Country of the Week: Australia

In Countries by Continental StaffLeave a Comment

This week we’ve made the journey to Australia! Discover what makes this former British colony one of the wealthiest, most vibrant, and modern countries in the world.

  • Capital: Canberra
  • Largest City: Sydney
  • Population (2015): 23,766,500 (52nd)
  • Total Area: 7,692,024 km² (6th)
  • National Language: English
  • Currency: Australian dollar ($) (AUD)

Sydney – with a view of the Circular Quay and the world famous Opera House


While European colonization of the Australian continent is relatively recent history, human habitation of the land began around 45,000 years ago – give or take a few thousand years. These aboriginal tribes were predominantly hunter-gatherers with oral histories and deep spiritual beliefs.

The first Europeans to land in Australia were led by the Dutch navigator Willem Janszoon in 1606. Throughout the following century, the Dutch mapped much of the coastline, and named the island New Holland. Despite claiming the territory in name, the Dutch did not actually make concerted efforts to settle in Australia. This would eventually leave the door open for the British to flex their colonial muscles. James Cook mapped the east coast (what is now New South Wales), and in 1783 the British sent a fleet to claim the province and establish a penal colony – this following the loss of the American colonies. A camp and flag were raised at Sydney Cove on February 7, 1788 – a day that would be celebrated forever after as Australia Day.

In the following years, the British colonized other areas of the continent, with some regions used as penal colonies, while others were ‘free’. Over this period, the aboriginal tribes suffered persecution and greatly declined in number at the hands of disease and assimilation – a process by which many aboriginal children were separated from their families. The relationship between the aboriginal people and the government of Australia remains contentious to this day.

During the 1850’s gold rush, resistance to mining license fees was one of the first steps towards greater independence for Australia. Though it remained part of the British Empire, the provinces were allowed to govern themselves in many areas. In 1901, this went a step further with Australia officially becoming a dominion, like Canada at the time. The Statute of Westminster relinquished full independence to Australia in 1942 although it was backdated to 1939 to give Australia jurisdiction over wartime decisions – but it all meant that Australia was now fully independent.

Today Australia is an active member of the South Asian community while still retaining ties with allies such as the United Kingdom and United States. Highly developed, Australia is one of the wealthiest countries in the world and an active participant in many global initiatives and coalitions.


The kangaroo has become a symbol of Australia

The Aussie Way of Life

Australian culture is strongly connected with Anglo (British) values and ideals due to centuries of colonization. Other influences include the aboriginal peoples, American and other western influences, as well as neighbouring South Asian communities.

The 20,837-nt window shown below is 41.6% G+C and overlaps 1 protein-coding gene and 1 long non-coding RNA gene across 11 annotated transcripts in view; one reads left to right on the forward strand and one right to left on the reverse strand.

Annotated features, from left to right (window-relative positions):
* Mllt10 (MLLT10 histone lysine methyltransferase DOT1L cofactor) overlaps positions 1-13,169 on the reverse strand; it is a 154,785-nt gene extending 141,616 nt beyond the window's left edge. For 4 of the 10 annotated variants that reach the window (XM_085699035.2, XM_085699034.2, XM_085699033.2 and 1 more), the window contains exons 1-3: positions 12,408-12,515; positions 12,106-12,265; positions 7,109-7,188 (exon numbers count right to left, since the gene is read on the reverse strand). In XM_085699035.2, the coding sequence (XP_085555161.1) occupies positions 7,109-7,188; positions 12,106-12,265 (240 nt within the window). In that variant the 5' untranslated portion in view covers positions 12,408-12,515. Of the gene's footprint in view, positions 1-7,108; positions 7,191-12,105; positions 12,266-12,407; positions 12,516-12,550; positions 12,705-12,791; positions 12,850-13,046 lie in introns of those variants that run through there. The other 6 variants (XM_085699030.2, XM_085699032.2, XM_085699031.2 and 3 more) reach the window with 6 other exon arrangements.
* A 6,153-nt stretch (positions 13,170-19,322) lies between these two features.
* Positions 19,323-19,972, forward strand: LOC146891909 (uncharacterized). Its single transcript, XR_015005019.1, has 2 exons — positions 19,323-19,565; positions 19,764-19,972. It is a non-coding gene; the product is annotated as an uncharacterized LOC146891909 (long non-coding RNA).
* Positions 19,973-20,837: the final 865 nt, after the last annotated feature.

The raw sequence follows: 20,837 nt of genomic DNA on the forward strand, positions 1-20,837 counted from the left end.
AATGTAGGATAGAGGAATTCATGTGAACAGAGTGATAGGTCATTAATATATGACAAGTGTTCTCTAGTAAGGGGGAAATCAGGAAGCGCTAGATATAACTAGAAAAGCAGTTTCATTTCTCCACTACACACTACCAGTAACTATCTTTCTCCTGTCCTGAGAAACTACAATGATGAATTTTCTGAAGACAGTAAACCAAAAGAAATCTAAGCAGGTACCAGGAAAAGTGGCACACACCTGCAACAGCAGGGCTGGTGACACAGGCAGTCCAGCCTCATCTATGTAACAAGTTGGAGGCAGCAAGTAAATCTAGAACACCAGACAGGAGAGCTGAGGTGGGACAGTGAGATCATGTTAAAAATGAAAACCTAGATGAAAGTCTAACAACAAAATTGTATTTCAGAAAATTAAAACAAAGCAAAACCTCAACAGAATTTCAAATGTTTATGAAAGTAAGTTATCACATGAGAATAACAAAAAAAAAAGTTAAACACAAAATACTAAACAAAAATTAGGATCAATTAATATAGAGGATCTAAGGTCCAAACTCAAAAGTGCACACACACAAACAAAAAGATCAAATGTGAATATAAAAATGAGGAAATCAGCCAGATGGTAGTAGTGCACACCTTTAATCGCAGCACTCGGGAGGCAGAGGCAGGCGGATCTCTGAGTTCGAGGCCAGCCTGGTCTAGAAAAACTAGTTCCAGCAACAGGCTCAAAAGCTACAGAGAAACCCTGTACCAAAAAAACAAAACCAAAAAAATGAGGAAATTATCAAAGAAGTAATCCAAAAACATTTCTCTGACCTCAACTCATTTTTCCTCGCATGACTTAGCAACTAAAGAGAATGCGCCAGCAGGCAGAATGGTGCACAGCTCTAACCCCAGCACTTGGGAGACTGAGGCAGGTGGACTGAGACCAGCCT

Australians possess a distinctive sense of humour, which is often viewed as dry and irreverent. Satire is a subject in many Australian TV shows and other productions. In addition, a laid-back attitude and loyalty to ‘mates’ is a long time stereotype of Australians and their way of life.

Sport is also a very important part of Australian culture and the Australian consciousness. Cricket is followed throughout the country – with the Ashes contested against England one of the biggest prizes in Aussie sport. Elsewhere, Australian Rules football, Rugby Union, and Rugby League are popular in many regions of the country. Though not as widespread as other sports, soccer is gaining popularity, especially after recent performances by the national team.

The Outback

Australia is the 6th largest country in the world and, due to its size, it possesses a large variety of different environments. By far the most well known ‘feature’ of Australian geography is ‘the Outback’. This refers to the vast, remote, and arid region in the middle of the country. The ‘bush’ refers to similar remote areas but can also mean any area directly outside of the cities.

Australia also has mountain ranges (e.g. the Australian Alps), tropical regions, and beautiful beaches. The world famous Bondi Beach near Sydney is one of the most visited attractions in the country and was viewed worldwide during the 2000 Summer Olympics. No matter what you want to see, Australia will have something for you.


West Macdonnell Ranges in the Northern Territory – An example of the Australian Outback

Did you know?

  • Actors hailing from Australia include Hugh Jackman, Chris Hemsworth, Cate Blanchett, Nicole Kidman, and Russell Crowe
  • Movies filmed in Australia include The Matrix, The Great Gatsby, The Mad Max series, and (unsurprisingly) Australia
  • Former Prime Minister Bob Hawke chugged 2.5 pints of beer in 11 seconds – a world record
  • The first police in Australia were well-behaved convicts (remember, much of Australia was a penal colony)
  • In 1975 the government shut down so the Queen fired everyone and gave it another go
  • Melbourne is often considered the sporting capital of the world due to the abundance of top level teams
  • Australia (and the world’s) largest cattle ranch is about the size of Belgium
  • 90% of Aussies live in coastal cities

Last Word

If you’re looking to escape the cold of mid-winter Canada, Australia offers everything you could want in a relatively familiar society. So learn the tune to ‘Waltzing Matilda’ and head on down under.

Stay tuned to the Continental Current for our Country of the Week. We’ll explore the familiar and the foreign, plus uncover some hidden gems.

Stay informed. Stay Current.